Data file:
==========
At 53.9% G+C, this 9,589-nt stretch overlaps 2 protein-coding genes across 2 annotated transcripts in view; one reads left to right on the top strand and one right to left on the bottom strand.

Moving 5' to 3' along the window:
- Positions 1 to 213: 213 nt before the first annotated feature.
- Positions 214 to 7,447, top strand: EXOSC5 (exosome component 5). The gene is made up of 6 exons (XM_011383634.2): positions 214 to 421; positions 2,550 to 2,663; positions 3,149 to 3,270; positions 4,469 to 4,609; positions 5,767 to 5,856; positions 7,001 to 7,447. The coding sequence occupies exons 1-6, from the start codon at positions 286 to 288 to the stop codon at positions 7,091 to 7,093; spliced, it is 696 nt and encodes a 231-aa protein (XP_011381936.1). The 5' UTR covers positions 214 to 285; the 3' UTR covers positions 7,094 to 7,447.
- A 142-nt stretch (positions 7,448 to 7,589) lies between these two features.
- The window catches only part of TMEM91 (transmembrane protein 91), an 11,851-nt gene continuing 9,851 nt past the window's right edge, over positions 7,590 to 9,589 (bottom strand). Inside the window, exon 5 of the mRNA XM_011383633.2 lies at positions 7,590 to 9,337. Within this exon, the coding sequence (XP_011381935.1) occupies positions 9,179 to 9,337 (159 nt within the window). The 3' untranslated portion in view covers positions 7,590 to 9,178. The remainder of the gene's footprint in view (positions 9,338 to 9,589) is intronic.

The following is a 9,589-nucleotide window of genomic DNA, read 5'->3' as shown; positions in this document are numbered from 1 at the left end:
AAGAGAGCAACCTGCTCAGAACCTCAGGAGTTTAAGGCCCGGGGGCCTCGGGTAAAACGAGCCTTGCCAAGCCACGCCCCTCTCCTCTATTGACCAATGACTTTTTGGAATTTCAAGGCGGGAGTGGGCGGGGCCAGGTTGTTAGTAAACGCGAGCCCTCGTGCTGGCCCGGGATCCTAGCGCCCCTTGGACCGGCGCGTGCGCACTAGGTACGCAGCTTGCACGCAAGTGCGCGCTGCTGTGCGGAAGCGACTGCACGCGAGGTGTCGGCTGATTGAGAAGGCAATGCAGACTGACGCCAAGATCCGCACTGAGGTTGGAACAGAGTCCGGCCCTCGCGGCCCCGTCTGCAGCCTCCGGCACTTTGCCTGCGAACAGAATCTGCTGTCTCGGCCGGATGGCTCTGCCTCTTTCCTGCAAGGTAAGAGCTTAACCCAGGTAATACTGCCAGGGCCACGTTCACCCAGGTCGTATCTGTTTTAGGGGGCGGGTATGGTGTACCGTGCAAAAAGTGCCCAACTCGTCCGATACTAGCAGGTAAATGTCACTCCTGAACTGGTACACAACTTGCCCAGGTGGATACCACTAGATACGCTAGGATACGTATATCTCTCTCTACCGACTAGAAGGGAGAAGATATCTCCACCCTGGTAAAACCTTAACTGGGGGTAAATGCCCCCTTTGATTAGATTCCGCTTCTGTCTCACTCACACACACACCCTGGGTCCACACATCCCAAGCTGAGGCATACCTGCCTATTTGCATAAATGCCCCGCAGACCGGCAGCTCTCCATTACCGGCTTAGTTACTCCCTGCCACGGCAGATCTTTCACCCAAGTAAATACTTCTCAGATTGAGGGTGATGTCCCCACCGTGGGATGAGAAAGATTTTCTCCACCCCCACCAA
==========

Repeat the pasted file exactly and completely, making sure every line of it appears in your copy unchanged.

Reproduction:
At 53.9% G+C, this 9,589-nt stretch overlaps 2 protein-coding genes across 2 annotated transcripts in view; one reads left to right on the top strand and one right to left on the bottom strand.

Moving 5' to 3' along the window:
- Positions 1 to 213: 213 nt before the first annotated feature.
- Positions 214 to 7,447, top strand: EXOSC5 (exosome component 5). The gene is made up of 6 exons (XM_011383634.2): positions 214 to 421; positions 2,550 to 2,663; positions 3,149 to 3,270; positions 4,469 to 4,609; positions 5,767 to 5,856; positions 7,001 to 7,447. The coding sequence occupies exons 1-6, from the start codon at positions 286 to 288 to the stop codon at positions 7,091 to 7,093; spliced, it is 696 nt and encodes a 231-aa protein (XP_011381936.1). The 5' UTR covers positions 214 to 285; the 3' UTR covers positions 7,094 to 7,447.
- A 142-nt stretch (positions 7,448 to 7,589) lies between these two features.
- The window catches only part of TMEM91 (transmembrane protein 91), an 11,851-nt gene continuing 9,851 nt past the window's right edge, over positions 7,590 to 9,589 (bottom strand). Inside the window, exon 5 of the mRNA XM_011383633.2 lies at positions 7,590 to 9,337. Within this exon, the coding sequence (XP_011381935.1) occupies positions 9,179 to 9,337 (159 nt within the window). The 3' untranslated portion in view covers positions 7,590 to 9,178. The remainder of the gene's footprint in view (positions 9,338 to 9,589) is intronic.

The following is a 9,589-nucleotide window of genomic DNA, read 5'->3' as shown; positions in this document are numbered from 1 at the left end:
AAGAGAGCAACCTGCTCAGAACCTCAGGAGTTTAAGGCCCGGGGGCCTCGGGTAAAACGAGCCTTGCCAAGCCACGCCCCTCTCCTCTATTGACCAATGACTTTTTGGAATTTCAAGGCGGGAGTGGGCGGGGCCAGGTTGTTAGTAAACGCGAGCCCTCGTGCTGGCCCGGGATCCTAGCGCCCCTTGGACCGGCGCGTGCGCACTAGGTACGCAGCTTGCACGCAAGTGCGCGCTGCTGTGCGGAAGCGACTGCACGCGAGGTGTCGGCTGATTGAGAAGGCAATGCAGACTGACGCCAAGATCCGCACTGAGGTTGGAACAGAGTCCGGCCCTCGCGGCCCCGTCTGCAGCCTCCGGCACTTTGCCTGCGAACAGAATCTGCTGTCTCGGCCGGATGGCTCTGCCTCTTTCCTGCAAGGTAAGAGCTTAACCCAGGTAATACTGCCAGGGCCACGTTCACCCAGGTCGTATCTGTTTTAGGGGGCGGGTATGGTGTACCGTGCAAAAAGTGCCCAACTCGTCCGATACTAGCAGGTAAATGTCACTCCTGAACTGGTACACAACTTGCCCAGGTGGATACCACTAGATACGCTAGGATACGTATATCTCTCTCTACCGACTAGAAGGGAGAAGATATCTCCACCCTGGTAAAACCTTAACTGGGGGTAAATGCCCCCTTTGATTAGATTCCGCTTCTGTCTCACTCACACACACACCCTGGGTCCACACATCCCAAGCTGAGGCATACCTGCCTATTTGCATAAATGCCCCGCAGACCGGCAGCTCTCCATTACCGGCTTAGTTACTCCCTGCCACGGCAGATCTTTCACCCAAGTAAATACTTCTCAGATTGAGGGTGATGTCCCCACCGTGGGATGAGAAAGATTTTCTCCACCCCCACCAA